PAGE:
I’m trying to build a system right now that can automatically substitute environment variables for paths on a per-scene basis. When a user opens a Maya file, I want to parse that file and set temporary environment variables called $SHOW, $SEQ and $SHOT that point to the show’s root folder, the sequence’s folder in that show, or the shot in that sequence. The variable names and paths I’m trying to get are pretty specific to the current pipeline I’m working on, but this essentially lets me use relative paths in Maya but WITHOUT using Maya’s outdated and inflexible workspace system. I don’t want an individual Maya project for every single shot and asset in the entire show, and I don’t want all of my Maya scenes to be forced to live within a single workspace, either.
I’ve solved this problem before by using symbolic links to basically force all of the Maya projects generated for every single shot and asset to link to the same place. This makes for a pretty busy-looking file system, though, and symlinks only work on Unix-based servers (i.e. not Windows). This system I’m building now looks a lot more like Houdini’s global variables… as long as I define $SHOW or $SHOT or whatever, I can path a reference or a texture to $SHOT/assets/whatever.xyz and it doesn’t necessarily have to be within a Maya workspace, and it’s also not an absolute path.
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Last year I worked on a Vikings teaser for King and Country over in Santa Monica. The spot was mostly live-action, but there were a bunch of CG snakes that needed to be added in post, and so I finally got to flex my rigging muscles a little bit.
First, here’s the spot:
Snakes seem like simple problems to solve, since they don’t have shoulders or hips or any other nasty bits that are hard to rig on humans, but the problem lies within the lack of control an animator has over a typical IK spline.
Most simple snake rigs are just that… make an IK spline, cluster the curve, let the animator sort out the rest. Maybe the animator will get lucky and there will be some kind of control hierarchy, but otherwise they’re in for a lot of counter-animating hell. IK splines also suffer from a lack of precision twisting… snakes (especially when you have big piles of them) tend to need to have different twisting rotations along the length of the body, and IK splines can only twist linearly from start to end. Stretching them also typically results in unstable behavior, with the end joint stretching well beyond the intended values, especially when the spline curve is bent quite a bit.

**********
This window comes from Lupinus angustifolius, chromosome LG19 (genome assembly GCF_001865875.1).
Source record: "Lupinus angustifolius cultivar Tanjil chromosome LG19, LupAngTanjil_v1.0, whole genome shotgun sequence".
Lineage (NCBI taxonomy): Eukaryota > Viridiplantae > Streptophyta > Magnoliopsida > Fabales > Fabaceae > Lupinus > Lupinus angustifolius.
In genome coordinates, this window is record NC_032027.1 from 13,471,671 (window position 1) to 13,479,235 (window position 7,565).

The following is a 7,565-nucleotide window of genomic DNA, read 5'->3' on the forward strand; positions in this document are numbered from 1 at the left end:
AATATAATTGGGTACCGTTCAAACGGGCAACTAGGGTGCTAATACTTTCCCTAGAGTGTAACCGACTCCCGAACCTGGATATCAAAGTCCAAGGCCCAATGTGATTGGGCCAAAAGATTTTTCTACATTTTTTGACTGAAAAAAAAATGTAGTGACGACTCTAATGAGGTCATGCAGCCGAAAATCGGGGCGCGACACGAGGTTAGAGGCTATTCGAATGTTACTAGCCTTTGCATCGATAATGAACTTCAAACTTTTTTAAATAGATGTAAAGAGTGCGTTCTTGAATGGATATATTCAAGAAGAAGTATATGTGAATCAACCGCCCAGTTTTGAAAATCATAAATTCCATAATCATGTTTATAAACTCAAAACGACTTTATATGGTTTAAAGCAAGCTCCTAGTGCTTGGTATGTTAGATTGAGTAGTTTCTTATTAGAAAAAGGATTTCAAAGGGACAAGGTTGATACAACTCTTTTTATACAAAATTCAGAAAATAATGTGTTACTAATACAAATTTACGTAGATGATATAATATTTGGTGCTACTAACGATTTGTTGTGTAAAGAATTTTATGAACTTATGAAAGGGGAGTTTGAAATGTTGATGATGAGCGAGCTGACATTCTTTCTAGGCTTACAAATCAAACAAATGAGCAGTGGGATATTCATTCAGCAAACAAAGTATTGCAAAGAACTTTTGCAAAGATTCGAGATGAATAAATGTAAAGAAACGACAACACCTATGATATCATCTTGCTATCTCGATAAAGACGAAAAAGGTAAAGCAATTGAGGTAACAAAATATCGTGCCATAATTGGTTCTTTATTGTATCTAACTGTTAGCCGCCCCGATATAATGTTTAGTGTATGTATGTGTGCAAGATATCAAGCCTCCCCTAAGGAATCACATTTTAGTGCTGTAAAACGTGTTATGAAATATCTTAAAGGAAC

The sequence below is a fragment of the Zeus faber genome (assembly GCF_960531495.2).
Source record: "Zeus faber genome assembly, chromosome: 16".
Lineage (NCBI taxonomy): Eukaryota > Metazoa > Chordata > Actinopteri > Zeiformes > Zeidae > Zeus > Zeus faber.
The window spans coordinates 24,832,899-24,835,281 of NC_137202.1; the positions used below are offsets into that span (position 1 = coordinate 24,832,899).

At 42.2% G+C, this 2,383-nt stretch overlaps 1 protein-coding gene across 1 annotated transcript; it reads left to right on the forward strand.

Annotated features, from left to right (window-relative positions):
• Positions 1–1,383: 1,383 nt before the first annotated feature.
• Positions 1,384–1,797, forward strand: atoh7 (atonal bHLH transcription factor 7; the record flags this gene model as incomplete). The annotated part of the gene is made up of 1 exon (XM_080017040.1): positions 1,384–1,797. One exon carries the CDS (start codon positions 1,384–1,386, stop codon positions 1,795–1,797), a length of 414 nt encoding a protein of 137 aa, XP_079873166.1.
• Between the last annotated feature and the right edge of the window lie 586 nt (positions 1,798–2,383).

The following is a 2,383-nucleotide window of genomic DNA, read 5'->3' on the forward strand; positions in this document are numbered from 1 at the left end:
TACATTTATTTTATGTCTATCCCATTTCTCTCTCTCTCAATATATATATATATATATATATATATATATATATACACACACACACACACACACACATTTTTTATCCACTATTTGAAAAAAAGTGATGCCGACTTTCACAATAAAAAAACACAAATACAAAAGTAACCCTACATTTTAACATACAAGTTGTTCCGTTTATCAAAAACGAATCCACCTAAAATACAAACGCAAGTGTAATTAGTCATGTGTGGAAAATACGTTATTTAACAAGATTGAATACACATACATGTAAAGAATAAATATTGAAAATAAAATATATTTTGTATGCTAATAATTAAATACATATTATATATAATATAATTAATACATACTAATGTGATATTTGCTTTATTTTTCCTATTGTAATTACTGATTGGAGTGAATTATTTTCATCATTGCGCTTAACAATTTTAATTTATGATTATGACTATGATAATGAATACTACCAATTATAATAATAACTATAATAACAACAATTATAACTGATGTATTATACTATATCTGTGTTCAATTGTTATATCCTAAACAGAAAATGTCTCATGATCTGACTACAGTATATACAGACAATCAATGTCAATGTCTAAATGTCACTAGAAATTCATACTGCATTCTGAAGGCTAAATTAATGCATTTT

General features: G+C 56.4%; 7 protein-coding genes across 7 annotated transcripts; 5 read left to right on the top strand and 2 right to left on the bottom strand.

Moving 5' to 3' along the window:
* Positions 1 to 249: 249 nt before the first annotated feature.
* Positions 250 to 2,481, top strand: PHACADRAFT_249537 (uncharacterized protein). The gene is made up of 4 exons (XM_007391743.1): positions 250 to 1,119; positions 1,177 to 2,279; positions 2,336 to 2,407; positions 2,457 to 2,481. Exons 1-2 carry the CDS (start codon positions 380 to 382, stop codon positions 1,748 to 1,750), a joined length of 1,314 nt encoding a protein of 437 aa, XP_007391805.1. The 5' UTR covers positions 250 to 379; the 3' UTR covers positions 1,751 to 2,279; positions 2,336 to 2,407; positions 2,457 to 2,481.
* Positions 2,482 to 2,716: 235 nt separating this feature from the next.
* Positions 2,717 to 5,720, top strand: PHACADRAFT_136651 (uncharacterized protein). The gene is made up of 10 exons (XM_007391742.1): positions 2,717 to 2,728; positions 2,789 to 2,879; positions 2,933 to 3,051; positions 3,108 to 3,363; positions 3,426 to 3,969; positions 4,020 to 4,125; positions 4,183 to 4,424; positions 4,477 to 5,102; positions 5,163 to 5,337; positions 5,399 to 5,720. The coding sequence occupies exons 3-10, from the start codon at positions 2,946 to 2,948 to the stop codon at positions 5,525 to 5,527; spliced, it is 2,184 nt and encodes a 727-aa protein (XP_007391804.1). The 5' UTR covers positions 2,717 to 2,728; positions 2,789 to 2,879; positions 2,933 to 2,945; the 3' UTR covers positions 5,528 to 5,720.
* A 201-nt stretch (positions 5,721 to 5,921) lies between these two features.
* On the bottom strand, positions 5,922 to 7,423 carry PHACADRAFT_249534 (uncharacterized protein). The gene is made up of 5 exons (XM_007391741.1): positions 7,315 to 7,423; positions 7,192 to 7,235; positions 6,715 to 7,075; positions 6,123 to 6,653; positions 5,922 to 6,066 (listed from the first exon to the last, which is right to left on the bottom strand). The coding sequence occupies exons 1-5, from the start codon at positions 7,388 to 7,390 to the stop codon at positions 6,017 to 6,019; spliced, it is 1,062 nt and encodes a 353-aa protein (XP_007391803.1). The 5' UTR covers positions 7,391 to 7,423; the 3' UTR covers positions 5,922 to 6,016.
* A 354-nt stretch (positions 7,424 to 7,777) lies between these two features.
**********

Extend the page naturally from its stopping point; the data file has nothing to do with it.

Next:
Click below for more details…
I’ve been working for the last few months on a pipeline system for Wolf & Crow here in Los Angeles. My efforts are typically focused on Maya pipelines, which I’ll be documenting later, but I wanted to show off a little something I made that’s usually outside my repertoire… web programming.
The company needed an interface to handle mundane tasks like creating new jobs and assigning job numbers to them, creating new assets, and creating new sequences & shots for projects. Normally this would be as easy as duplicating a template folder, but the pipeline here makes extensive use of symbolic links in order to tie multiple Maya workspaces together in a way that’s as efficient as possible (for example, the “sourceimages” folder of every Maya project in a job can be symlinked to a single “textures” repository). Symlinks can’t be created in Windows, although Windows will happily follow symlinks served from a Linux server. So the bulk of the work has to be done on the server itself via Python or Bash scripts.
Prior to the web app, the standard procedure was to run plink.exe (an SSH command-line utility) inside a Python script using the
subprocess module (see my earlier post on subprocess), which would pass a command over to the Linux file server to create all the symlinks. Or you could just SSH into the server using putty.exe and run the command yourself. This was clumsy, though, since you either needed to have Maya open to run the Python script through an interface, or you had to be comfortable enough with SSH and the Linux command line to run these scripts.
Instead, there’s a (sort of) sexy web interface that anyone can run from a browser! Here’s some examples.
Click below to see a whole bunch of code.
I’m working on a production right now that involves sending absolutely enormous animated meshes (6.5 million polygons on average with a changing point count every frame) out of Houdini and into Maya for rendering. Normally it would be best to just render everything directly out of Houdini, but sometimes you don’t have as many Houdini licenses (or artists) as you’d like so you have to make do with what you have.
If the mesh were smaller, or at least not animated, I’d consider using the Alembic format since V-Ray can render it directly as a VRayProxy, but for a mesh this dense animating over a long sequence, the file sizes would be impossibly huge since Alembics can’t be output as sequences. Trying to load an 0.5 TB Alembic over a small file server between 20 machines trying to render the sequence and you can see why Alembic might not be ideal for this kind of situation.
Hit the jump below to see the solution.